Position: Ph.D. Candidate

Current Institution: MIT

Abstract:
Blind Regression: Nonparametric Regression for Latent Variable Models via CollaborativeFiltering

We introduce the framework of blind regression motivated by matrix completion for recommendation systems: given n users, m movies, and a subset of user-movie ratings, the goal is to predict the unobserved user-movie ratings given the data, i.e., to complete the partially observed matrix. Matrix completion has been well analyzed under the low-rank assumption, in which matrix factorization based approaches have been proven to be statistically efficient, requiring only $rn \log n$ samples, where $r$ is the rank of the matrix. Unfortunately, the low-rank assumption may not hold in practice, as a simple nonlinear transformation of a low-rank matrix could easily produce an effectively high-rank matrix, despite few free model parameters. Following the framework of nonparametric statistics, we posit that user u and movie

Following the framework of nonparametric statistics, we posit that user u and movie i have features x_1(u) and x_2(i) respectively, and their corresponding rating y(u,i) is a noisy measurement of f(x_1(u), x_2(i)) for some unknown function f. Whereas the matrix factorization literature assumes a particular function f(a,b) = a^T b, we relax this condition to allow all Lipschitz functions. In contrast with classical regression, the features x = (x_1(u), x_2(i)) are not observed, making it challenging to apply standard regression methods to predict the unobserved ratings.

Inspired by the classical Taylor’s expansion for differentiable functions, we provide a prediction algorithm that is consistent for all Lipschitz functions. In fact, the analysis through our framework naturally leads to a variant of collaborative filtering, shedding insight into the widespread success of collaborative filtering in practice. Assuming each entry is sampled independently with probability at least \max(m^{-1/2+\delta},n^{-1+\delta}) with \delta > 0, we prove that the expected fraction of our estimates with error greater than \epsilon is less than \gamma^2 / \epsilon^2 plus a polynomially decaying term, where \gamma^2 is the variance of the additive entry-wise noise term. Experiments with the MovieLens and Netflix datasets suggest that our algorithm provides principled improvements over basic collaborative filtering and is competitive with matrix factorization methods.

We show that the algorithm and analysis naturally extend to higher order tensor completion under similar model assumptions. We can reducing tensor completion to matrix completion by flattening the dimensions and verifying that the required model assumptions still hold. We show that our simple and principled approach is competitive with respect to state-of-art Tensor completion algorithms when applied to image inpainting data. Our estimator is naively simple to implement, and its analysis sidesteps the complications of non-unique tensor decompositions. The ability to seamlessly extend beyond matrices to higher order tensors suggests the general applicability and value of the blind regression framework.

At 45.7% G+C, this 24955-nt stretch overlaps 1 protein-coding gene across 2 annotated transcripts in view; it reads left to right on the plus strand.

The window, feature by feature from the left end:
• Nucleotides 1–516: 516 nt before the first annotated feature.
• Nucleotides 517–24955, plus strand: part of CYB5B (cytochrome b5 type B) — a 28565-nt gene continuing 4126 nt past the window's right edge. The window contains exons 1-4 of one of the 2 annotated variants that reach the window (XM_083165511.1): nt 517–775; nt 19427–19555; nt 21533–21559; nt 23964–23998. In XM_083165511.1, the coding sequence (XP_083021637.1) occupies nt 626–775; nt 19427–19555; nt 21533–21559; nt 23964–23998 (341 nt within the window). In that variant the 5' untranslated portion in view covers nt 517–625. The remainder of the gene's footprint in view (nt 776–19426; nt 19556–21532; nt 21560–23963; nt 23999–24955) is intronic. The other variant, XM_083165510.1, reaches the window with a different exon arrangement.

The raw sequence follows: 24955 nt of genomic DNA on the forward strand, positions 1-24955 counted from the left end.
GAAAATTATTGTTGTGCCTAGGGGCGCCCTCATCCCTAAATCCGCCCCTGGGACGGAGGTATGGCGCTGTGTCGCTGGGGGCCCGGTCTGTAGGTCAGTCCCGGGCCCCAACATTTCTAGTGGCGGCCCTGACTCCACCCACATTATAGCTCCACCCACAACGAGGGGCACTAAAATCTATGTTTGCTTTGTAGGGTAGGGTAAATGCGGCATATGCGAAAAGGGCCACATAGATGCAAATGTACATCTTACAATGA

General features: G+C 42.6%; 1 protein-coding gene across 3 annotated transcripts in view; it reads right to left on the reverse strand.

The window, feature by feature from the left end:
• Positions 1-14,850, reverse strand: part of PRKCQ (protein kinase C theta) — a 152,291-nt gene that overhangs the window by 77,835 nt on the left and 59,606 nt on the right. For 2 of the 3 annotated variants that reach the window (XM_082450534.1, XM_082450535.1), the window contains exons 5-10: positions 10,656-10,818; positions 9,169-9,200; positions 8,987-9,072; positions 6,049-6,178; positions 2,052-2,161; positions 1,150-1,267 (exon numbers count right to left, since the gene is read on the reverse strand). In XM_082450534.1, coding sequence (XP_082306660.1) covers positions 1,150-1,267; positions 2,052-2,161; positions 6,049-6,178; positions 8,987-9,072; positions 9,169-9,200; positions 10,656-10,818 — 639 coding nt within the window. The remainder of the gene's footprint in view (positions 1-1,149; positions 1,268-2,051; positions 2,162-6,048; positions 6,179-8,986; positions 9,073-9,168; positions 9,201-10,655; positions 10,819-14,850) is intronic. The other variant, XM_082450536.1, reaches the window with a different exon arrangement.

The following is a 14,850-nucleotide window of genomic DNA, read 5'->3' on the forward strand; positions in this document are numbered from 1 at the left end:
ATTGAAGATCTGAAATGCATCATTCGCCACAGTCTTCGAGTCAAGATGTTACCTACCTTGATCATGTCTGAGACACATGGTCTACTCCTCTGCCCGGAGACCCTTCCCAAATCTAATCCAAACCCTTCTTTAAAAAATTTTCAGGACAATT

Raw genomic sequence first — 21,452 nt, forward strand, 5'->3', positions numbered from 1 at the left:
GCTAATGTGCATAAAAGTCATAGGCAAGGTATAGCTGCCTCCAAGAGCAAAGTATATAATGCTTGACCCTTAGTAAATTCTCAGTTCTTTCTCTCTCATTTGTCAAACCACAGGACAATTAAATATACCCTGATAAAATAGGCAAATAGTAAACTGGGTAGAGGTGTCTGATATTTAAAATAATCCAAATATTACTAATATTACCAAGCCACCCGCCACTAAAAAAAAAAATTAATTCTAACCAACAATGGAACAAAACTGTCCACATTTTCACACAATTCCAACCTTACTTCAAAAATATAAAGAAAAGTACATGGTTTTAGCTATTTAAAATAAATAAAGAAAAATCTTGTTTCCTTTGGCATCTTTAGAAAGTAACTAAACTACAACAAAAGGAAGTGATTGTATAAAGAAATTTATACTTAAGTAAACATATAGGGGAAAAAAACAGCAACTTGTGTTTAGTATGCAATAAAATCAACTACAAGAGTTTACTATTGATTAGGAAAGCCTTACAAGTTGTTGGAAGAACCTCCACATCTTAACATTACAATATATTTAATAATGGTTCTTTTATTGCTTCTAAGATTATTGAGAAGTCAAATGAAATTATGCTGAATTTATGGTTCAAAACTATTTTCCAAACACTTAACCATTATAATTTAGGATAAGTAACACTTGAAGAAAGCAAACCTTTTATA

Bio:

I am a current PhD candidate at MIT in the Laboratory for Information and Decision Systems (LIDS) at Massachusetts Institute of Technology. I am advised by Professors Asuman Ozdaglar and Devavrat Shah in the Department of Electrical Engineering and Computer Science. Before coming to MIT, I received my B.S. in Computer Science from California Institute of Technology in 2011. I received a M.S. in Electrical Engineering and Computer Science from MIT in May 2013. I received the MIT Irwin Mark Jacobs and Joan Klein Jacobs Presidential Fellowship in 2011, and the National Science Foundation Graduate Research Fellowship in 2013.

I have worked on sparse matrix methods, specifically how to exploit sparsity or graph properties to approximate a single component of the solution to a linear system, or the largest eigenvector of a stochastic matrix. In the context of Markov chains, we proposed and analyzed a truncated Monte Carlo method, in which the algorithm samples node-centric random walks. The algorithm exhibits a behavior in which it trades-off between estimation accuracy and time complexity, thresholding nodes with low stationary probability, and obtaining more accurate estimates for nodes with high stationary probability, while maintaining bounded number of random walk steps. In the context of solving linear systems, we provided an analysis showing that an asynchronous implementation of coordinate descent converges to an estimate for a single component of the solution, where the convergence rate is a function of the sparsity of the matrix in addition to the condition number.

Recently, I have been interested in building a mathematical framework for social data driven decisions. This includes both preference learning, which may involve regression techniques and latent variable modeling, as well as learning structural relationships in the data, which involves spectral graph theoretic methods. We developed a nonparametric regression framework to design algorithms for estimating latent variable models in the context of matrix completion. Our method and analysis provides theoretical justification for the popularly used heuristic of collaborative filtering, and leads to natural extensions to higher order tensor completion. We are continuing to explore how to reduce sample complexity to handle unique sparsity challenges that arise in online matching market contexts. I also hope to explore connections between recommendation systems and social effects that result from human user responses to the system. Through of both the inference as well as human decision aspect of this problem, I hope to build a more encompassing and systematic approach to designing recommendation systems.